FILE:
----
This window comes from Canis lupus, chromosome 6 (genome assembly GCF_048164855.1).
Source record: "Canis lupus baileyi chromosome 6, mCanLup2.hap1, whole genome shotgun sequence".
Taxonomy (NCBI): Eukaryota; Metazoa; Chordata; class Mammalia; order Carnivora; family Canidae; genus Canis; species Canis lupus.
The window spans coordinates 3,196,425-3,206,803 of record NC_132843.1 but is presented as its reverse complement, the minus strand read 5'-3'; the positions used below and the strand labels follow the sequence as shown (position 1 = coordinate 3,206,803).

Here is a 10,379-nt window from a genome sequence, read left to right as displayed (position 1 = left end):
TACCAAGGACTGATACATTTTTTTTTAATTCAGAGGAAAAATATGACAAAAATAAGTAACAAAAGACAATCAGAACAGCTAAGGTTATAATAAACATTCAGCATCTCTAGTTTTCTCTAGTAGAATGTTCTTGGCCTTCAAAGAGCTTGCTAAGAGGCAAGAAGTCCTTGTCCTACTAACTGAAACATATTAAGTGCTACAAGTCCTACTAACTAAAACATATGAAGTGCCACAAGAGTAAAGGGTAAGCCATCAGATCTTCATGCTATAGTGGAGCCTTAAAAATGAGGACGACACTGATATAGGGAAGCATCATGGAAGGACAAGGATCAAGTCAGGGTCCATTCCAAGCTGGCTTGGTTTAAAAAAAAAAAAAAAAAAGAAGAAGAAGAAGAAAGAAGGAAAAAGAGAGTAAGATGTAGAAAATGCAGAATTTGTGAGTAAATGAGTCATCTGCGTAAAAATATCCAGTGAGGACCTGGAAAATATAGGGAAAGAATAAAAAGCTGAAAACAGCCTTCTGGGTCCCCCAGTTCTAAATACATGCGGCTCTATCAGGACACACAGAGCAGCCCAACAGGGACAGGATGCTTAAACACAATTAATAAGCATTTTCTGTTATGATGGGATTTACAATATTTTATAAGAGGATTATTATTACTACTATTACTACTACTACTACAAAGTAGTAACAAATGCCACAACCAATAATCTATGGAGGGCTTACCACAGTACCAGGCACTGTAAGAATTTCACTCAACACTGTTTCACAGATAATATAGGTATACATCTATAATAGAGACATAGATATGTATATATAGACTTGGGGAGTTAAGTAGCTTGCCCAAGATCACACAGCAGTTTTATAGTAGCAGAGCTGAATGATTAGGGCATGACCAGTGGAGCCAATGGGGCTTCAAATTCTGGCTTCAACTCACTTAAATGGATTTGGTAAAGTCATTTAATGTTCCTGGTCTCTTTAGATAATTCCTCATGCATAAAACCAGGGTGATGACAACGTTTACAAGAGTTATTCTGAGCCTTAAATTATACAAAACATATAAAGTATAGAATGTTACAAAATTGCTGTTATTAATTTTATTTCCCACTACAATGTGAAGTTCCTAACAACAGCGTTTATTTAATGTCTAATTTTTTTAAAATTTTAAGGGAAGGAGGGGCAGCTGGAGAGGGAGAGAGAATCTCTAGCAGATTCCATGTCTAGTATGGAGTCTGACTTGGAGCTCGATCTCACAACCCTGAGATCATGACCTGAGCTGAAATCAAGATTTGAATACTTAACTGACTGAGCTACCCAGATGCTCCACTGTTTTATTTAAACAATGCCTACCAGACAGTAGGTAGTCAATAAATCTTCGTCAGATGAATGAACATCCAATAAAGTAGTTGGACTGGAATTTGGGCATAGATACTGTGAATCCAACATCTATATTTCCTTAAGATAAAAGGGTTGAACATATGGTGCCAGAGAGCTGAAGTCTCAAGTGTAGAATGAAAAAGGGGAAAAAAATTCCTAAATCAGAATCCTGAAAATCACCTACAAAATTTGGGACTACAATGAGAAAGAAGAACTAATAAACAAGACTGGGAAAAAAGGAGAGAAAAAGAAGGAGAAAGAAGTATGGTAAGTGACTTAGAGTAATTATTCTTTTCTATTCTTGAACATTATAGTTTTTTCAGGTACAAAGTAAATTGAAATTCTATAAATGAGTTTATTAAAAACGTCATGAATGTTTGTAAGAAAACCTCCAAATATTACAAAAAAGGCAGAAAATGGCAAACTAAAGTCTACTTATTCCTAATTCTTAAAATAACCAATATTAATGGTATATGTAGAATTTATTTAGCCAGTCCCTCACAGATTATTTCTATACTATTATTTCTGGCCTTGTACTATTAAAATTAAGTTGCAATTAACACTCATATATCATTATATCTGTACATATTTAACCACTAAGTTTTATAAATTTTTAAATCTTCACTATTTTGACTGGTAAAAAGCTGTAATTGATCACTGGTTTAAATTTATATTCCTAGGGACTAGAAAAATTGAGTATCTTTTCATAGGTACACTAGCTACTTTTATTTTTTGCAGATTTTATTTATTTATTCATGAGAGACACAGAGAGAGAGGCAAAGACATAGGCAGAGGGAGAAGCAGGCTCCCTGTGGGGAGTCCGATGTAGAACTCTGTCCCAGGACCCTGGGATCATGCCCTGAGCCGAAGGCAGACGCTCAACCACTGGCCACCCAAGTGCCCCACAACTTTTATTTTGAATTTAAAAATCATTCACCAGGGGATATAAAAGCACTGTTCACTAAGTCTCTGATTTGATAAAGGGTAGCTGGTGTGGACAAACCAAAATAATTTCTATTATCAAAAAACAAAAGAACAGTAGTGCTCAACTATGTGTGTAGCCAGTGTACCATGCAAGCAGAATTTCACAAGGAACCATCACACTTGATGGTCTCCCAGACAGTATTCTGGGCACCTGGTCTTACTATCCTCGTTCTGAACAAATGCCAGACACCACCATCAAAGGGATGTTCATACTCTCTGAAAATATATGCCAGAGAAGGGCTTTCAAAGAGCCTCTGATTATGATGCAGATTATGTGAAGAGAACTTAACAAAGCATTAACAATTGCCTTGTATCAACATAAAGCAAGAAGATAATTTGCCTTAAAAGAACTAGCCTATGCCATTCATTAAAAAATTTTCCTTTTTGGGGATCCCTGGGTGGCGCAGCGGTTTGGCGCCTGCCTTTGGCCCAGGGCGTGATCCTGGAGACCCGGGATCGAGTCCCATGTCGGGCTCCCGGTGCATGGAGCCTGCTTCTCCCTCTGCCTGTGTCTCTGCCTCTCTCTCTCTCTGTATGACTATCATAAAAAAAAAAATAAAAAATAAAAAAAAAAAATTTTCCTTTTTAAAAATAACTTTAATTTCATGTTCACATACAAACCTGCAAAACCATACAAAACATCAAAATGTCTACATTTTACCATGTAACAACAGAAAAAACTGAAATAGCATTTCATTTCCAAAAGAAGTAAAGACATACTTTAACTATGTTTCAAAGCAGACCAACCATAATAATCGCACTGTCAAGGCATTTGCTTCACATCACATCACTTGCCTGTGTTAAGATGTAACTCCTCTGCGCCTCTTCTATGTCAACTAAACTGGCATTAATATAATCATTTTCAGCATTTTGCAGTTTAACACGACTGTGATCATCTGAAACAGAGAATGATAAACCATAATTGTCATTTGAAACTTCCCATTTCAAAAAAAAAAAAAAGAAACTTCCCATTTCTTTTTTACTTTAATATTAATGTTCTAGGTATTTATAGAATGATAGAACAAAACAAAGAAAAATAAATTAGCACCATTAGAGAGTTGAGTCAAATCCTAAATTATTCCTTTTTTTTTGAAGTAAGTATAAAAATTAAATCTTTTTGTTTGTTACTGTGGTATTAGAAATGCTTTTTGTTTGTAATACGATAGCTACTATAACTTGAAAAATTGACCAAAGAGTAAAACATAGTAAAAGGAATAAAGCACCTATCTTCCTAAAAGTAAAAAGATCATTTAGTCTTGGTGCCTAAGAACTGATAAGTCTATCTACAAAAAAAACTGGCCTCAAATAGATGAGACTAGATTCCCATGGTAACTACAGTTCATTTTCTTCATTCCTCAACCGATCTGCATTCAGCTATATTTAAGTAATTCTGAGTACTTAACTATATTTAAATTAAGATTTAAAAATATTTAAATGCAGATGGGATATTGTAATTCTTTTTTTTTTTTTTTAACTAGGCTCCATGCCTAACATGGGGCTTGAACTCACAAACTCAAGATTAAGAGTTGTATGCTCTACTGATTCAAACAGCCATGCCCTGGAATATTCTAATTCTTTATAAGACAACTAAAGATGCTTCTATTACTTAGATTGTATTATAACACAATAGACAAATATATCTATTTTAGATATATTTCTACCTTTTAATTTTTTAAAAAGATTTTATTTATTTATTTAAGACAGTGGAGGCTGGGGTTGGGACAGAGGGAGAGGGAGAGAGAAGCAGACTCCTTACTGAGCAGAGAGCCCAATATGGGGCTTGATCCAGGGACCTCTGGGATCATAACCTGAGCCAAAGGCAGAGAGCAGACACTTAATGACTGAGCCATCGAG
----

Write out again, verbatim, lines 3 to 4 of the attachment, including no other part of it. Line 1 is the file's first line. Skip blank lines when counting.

Taxonomy (NCBI): Eukaryota; Metazoa; Chordata; class Mammalia; order Carnivora; family Canidae; genus Canis; species Canis lupus.
The window spans coordinates 3,196,425-3,206,803 of record NC_132843.1 but is presented as its reverse complement, the minus strand read 5'-3'; the positions used below and the strand labels follow the sequence as shown (position 1 = coordinate 3,206,803).